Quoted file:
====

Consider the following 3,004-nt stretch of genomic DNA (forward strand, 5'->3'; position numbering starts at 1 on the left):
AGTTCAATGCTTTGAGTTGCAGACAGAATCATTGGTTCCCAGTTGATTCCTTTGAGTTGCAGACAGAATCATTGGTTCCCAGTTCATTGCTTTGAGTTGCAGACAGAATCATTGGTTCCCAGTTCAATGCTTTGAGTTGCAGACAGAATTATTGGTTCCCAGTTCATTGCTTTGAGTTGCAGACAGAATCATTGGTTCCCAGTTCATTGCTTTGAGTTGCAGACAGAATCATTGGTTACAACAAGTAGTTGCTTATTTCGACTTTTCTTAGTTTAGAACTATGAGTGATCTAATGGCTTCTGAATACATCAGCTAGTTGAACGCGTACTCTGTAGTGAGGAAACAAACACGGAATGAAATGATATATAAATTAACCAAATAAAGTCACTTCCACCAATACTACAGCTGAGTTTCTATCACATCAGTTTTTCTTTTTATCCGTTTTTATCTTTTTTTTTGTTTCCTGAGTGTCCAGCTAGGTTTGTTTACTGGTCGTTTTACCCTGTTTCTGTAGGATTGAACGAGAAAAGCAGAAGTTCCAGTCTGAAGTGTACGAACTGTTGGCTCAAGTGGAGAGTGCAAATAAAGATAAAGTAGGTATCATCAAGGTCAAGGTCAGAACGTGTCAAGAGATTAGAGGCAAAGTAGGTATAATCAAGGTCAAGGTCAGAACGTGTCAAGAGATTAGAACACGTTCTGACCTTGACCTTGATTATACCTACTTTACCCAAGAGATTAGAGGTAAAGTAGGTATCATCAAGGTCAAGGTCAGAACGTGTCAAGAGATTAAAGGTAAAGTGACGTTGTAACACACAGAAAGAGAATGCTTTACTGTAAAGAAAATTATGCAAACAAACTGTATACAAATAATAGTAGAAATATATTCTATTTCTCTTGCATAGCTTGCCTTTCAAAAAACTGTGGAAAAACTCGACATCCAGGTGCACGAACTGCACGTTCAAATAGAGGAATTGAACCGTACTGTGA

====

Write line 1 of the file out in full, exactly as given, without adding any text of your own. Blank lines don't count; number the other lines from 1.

Consider the following 3,004-nt stretch of genomic DNA (forward strand, 5'->3'; position numbering starts at 1 on the left):